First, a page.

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My New Kegging Setup

I’ve had my eye on the kegging setup at my LHBS for a while, and I finally got excited and bought it.  It’s a pretty standard setup, but I figured I’d take a few pictures to show it off.

The ‘kit’ I got came complete with a keg, the pressure gauges, CO2 tank, and hoses for beer and gas.  Everything you need to go from secondary to kegerator.

The biggest piece in the kit is, of course, the keg.  Most homebrewers use a Cornelius keg. The “Corny keg” is a type of keg originally manufactured by the Cornelius company for use in the soda industry. Now replaced by soda-in-a-box, they are easy to find and are popular with home brewers.   Two different hose disconnect types are used.  Either ball-lock and pin-lock.  I think each major soda company had a connection style of their own so people couldn’t use one for the other’s product.

I went with the ball lock option, which seems to be the most common by quite a bit.  Ball-lock just refers to the way the fittings on the hoses attach to the keg.  They tend to be the easiest way to attach and detach.

Next up is the CO2 Tank.  These come in a few sizes, and are a pretty important part of the process.  Without CO2, you’re not going to have any carbonation.

The CO2 regulator is the mediator between the CO2 Tank and the keg.  You have to set your CO2 pressure to specific levels to keep the right levels of carbonation, so the gauges are pretty important.  You can use single gauges, but the best is a High-pressure gauge and a low pressure gauge

Gas & Beer lines finish everything off.  My kit used a red gas line so there’s no confusion which is which, and the beer hoses came with a picnic tap attached.  I may eventually add a tap to my beer fridge, but this works just fine for now.

Cleaning and Prepping Corny Kegs

I purchased a nice refurb keg, but if you buy one online, or a little more recently used, you may want to do some deep cleaning.  I didn’t disassemble mine, as I was happy with the condition, but you can take everything apart and replace o-rings if necessary.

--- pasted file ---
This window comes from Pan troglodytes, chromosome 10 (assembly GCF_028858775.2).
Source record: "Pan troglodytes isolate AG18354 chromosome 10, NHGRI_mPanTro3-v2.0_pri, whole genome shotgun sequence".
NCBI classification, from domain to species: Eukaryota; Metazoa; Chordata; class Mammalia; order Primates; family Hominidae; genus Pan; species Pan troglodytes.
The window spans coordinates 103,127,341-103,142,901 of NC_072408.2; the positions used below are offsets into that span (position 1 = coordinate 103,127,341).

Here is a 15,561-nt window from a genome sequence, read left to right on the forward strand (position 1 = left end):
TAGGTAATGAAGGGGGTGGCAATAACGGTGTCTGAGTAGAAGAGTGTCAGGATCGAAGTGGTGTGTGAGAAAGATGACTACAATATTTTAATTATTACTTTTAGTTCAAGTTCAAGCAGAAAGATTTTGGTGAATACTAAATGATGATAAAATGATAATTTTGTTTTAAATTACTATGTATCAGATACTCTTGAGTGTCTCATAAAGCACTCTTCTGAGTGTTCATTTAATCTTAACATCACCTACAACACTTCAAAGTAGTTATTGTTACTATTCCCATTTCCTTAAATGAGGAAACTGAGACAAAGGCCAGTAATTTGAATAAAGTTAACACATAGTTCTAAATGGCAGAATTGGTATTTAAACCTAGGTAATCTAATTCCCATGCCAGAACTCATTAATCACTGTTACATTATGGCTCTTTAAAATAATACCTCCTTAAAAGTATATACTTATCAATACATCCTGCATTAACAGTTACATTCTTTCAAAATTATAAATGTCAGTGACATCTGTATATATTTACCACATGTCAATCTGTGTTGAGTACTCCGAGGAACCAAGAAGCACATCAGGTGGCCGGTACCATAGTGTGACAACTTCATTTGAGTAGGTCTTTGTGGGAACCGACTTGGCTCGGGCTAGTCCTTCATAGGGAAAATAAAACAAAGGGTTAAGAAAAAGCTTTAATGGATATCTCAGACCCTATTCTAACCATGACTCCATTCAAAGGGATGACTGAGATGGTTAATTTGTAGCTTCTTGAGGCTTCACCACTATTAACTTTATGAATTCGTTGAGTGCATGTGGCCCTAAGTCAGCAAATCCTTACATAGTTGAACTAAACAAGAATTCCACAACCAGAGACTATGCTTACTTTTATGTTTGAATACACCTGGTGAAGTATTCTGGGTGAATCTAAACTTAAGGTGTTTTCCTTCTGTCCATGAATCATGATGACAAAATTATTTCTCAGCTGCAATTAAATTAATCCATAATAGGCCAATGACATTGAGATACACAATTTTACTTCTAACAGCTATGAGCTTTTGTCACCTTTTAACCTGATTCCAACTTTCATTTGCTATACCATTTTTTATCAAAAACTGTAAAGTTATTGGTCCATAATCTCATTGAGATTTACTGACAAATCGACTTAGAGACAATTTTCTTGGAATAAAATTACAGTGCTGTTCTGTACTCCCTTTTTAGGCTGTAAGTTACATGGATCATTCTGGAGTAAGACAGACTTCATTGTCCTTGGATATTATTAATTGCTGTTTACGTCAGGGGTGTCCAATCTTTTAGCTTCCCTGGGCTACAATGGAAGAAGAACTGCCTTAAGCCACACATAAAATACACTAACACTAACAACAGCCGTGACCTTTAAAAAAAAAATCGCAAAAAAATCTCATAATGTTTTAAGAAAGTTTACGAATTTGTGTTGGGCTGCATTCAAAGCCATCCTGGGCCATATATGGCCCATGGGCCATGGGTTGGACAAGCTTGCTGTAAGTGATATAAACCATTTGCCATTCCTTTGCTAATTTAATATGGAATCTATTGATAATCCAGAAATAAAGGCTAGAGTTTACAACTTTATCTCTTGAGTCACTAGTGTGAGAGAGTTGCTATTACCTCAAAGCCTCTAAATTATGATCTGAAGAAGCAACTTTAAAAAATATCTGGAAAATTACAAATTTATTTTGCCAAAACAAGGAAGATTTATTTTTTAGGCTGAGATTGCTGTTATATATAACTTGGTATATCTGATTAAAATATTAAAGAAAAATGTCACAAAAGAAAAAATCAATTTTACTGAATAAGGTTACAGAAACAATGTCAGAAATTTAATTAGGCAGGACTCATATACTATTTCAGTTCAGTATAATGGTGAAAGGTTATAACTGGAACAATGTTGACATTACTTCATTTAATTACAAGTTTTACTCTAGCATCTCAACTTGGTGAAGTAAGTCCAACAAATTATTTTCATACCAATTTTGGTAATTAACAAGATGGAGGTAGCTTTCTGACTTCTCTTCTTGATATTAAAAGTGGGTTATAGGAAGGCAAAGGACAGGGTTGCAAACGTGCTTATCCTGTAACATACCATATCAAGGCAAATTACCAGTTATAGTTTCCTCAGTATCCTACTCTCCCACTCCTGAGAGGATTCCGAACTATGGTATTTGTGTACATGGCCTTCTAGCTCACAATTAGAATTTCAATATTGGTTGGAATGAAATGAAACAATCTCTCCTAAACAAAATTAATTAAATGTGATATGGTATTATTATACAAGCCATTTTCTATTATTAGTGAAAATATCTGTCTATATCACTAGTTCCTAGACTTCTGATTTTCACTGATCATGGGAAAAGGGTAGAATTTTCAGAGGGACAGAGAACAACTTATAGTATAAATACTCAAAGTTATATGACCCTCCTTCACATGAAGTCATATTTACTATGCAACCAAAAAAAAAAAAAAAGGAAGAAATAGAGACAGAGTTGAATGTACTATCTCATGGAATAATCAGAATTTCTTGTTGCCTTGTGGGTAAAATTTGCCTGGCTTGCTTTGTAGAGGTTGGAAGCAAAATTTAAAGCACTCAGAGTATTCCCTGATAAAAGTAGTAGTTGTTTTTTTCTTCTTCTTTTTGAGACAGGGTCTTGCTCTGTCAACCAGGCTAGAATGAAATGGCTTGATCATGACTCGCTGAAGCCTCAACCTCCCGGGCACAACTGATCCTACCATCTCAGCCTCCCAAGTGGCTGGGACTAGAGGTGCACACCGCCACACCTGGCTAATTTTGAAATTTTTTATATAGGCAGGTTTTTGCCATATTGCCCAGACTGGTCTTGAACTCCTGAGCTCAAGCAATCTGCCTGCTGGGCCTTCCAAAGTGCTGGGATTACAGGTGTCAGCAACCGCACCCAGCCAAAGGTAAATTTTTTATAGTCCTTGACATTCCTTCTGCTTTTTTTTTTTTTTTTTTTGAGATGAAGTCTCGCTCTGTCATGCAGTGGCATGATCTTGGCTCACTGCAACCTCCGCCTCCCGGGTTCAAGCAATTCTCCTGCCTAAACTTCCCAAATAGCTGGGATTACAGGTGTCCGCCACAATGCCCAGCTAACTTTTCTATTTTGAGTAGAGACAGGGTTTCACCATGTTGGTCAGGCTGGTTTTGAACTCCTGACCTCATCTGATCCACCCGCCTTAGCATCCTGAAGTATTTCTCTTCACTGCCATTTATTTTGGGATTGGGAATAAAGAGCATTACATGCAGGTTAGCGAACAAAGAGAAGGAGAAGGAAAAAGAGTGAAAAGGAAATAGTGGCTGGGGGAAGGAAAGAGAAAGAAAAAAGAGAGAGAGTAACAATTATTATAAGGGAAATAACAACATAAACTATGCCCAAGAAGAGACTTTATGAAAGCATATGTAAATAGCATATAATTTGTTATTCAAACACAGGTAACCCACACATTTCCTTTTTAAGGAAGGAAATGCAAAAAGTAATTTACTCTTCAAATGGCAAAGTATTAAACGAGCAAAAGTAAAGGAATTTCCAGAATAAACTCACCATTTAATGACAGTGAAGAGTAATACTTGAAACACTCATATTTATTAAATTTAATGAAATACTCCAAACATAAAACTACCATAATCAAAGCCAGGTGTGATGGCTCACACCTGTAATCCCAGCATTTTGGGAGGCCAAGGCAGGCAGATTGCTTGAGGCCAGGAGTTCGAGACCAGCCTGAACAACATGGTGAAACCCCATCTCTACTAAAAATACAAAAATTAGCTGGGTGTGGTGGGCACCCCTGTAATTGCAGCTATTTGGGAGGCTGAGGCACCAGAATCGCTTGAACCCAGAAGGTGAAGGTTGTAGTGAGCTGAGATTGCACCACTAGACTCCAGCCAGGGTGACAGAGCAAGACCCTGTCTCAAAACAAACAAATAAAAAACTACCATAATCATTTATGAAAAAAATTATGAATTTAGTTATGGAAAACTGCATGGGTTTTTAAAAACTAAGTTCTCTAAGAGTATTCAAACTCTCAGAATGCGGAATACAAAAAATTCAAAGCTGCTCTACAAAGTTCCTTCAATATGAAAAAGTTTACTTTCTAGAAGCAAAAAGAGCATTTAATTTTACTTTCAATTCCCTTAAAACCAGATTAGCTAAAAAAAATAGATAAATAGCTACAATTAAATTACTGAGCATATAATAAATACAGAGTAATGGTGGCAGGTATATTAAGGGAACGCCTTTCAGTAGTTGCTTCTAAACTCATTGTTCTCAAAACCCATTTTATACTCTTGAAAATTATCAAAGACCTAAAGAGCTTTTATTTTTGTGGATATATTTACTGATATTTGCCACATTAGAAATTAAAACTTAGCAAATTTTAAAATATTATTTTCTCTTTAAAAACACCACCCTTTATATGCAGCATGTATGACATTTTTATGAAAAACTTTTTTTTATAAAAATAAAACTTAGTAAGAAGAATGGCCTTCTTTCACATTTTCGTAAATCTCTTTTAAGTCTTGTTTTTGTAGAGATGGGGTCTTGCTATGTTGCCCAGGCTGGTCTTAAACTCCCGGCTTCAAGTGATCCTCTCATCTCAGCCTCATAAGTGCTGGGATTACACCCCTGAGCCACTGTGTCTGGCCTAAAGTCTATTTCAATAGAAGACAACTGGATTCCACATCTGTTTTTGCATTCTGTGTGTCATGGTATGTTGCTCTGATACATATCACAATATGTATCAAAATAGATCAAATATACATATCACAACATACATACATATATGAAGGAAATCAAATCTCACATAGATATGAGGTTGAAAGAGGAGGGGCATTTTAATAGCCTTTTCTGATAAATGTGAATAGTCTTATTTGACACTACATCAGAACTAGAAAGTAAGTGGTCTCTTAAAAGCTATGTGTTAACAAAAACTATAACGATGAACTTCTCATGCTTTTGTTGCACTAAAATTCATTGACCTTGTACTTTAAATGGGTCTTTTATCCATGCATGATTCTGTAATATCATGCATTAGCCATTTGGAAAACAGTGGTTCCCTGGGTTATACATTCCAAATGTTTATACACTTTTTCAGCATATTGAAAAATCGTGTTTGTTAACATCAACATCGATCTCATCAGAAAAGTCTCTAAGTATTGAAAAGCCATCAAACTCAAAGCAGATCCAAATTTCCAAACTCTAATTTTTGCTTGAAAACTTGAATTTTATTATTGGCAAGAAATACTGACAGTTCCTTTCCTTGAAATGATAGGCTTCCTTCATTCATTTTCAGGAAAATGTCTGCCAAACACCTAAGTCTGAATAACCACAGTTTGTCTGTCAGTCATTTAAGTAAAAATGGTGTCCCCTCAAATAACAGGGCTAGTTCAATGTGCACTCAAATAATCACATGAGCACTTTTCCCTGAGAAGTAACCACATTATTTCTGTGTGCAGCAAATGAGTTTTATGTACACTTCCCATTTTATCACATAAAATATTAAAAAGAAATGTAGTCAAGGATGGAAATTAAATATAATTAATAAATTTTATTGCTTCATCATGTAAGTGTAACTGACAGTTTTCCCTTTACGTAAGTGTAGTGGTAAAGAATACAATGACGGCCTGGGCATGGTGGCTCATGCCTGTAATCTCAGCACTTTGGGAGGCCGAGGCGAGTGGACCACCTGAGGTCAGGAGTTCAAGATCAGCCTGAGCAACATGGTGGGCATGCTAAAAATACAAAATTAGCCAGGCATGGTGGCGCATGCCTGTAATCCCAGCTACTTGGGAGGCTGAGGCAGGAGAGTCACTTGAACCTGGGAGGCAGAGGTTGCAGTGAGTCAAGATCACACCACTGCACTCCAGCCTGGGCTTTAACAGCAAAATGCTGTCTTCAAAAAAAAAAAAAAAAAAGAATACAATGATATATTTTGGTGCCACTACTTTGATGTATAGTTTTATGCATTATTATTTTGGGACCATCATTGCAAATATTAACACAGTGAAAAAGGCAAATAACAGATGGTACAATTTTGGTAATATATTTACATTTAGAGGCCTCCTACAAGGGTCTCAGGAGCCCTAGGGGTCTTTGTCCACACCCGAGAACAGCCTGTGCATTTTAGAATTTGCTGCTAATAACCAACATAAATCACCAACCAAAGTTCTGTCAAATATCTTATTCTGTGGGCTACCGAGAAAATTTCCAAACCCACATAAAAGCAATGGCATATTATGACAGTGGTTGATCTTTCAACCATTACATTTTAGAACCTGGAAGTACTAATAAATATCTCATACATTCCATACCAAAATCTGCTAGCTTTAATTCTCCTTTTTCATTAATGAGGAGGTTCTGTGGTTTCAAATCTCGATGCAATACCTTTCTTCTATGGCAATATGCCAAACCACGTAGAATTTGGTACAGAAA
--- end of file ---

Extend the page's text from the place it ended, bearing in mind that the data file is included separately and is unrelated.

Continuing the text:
Just to be safe, I filled my keg with Oxy-Clean and water and gave it a good shake.  Then, I lightly pressurized the keg with my CO2 and pushed the Oxy-Clean water out of the keg through the tap.  That way I knew all of my lines were good to go.  After the Oxy-Clean I went one step further and ran some sanitizer through everything, too.

I soaked the lid, hoses, and the connections in sanitizer, too, so everything should be ready.

Kegging the Witbier

Not a lot to write here.  Kegging is GREAT!  Siphon the beer in to the sanitized keg.  Seal.  Pressurize.  Done!

Okay, so there’s a little bit more than that.  Turns out I had NO idea how to carbonate beer inside a keg.  Who knew it wasn’t as easy as turning on the CO2 and pouring a glass?  Sounds dumb, but I had no idea what needed to be done.

Carbonating Beer in a Keg

Cleaning Kegs. Transferring OxyClean from keg to keg.

After plenty of research and a couple of podcasts, I have a pretty good idea what needs to be done now.  Here’s some of what I found out.

After adding the beer to the keg, your first step is to seal and lightly pressurize the keg.  You want to make sure and release a little CO2 from the valve in order to push out any oxygen that is still hanging out at the top of the keg.

Next up, refrigerate the keg overnight.  Carbon dioxide solubility increases as the beer temperature decreases, so it’s best to begin the process with cold beer.  You can carbonate without cooling, but it takes longer and isn’t as efficient.  Consulting a gas solubility charge will tell you how much pressure to add based on volume and temperature.  That’s way too technical for me, though… I’m all about trial and error.

Adding the carbonation with carbon dioxide can be done several ways.  Two main ways are to Set and Wait, the other is the Crank and Shake method.  I tend to be less patient, and like the C&S method.

Crank and Shake method – Chill beer, hook up CO2, pressure to 20 – 25lbs.   Rock keg back and forth, beer will hiss as more co2 goes into solution.  Stop.  Shake more, listen for the hiss, stop…etc.  10min or so.   Disconnect keg leave overnight.  This process increases the surface area of the beer that comes in to contact with the CO2, thereby causing it to carbonate faster.

Set and wait method. This is the longer process for CO2 carbonation.  If you’ve got the patience, it’s said to give you better carbonation.  I don’t posses this ‘patience’ I’ve read about, so I haven’t tried this.  This process takes 4-5 days to a week.  Beer is hooked up to the CO2 and placed at the desired level of pressure.  This will depend some on the temperature and the type of beer, but I think someplace around 13 psi is close.

If you want to save money on CO2, you can also Prime the Keg with a form of sugar.  This would be similar to how you would bottle condition your beer, but in the keg.  The downside to this is that this process will leave sediment in the bottom of the keg.  You could filter this, or just deal with the first few beers being pretty cloudy.  I’ve read that this process uses less priming sugar than regular bottle conditioning.  Haven’t tried this yet.

For more info on quick carbonation, check out this BYO article.

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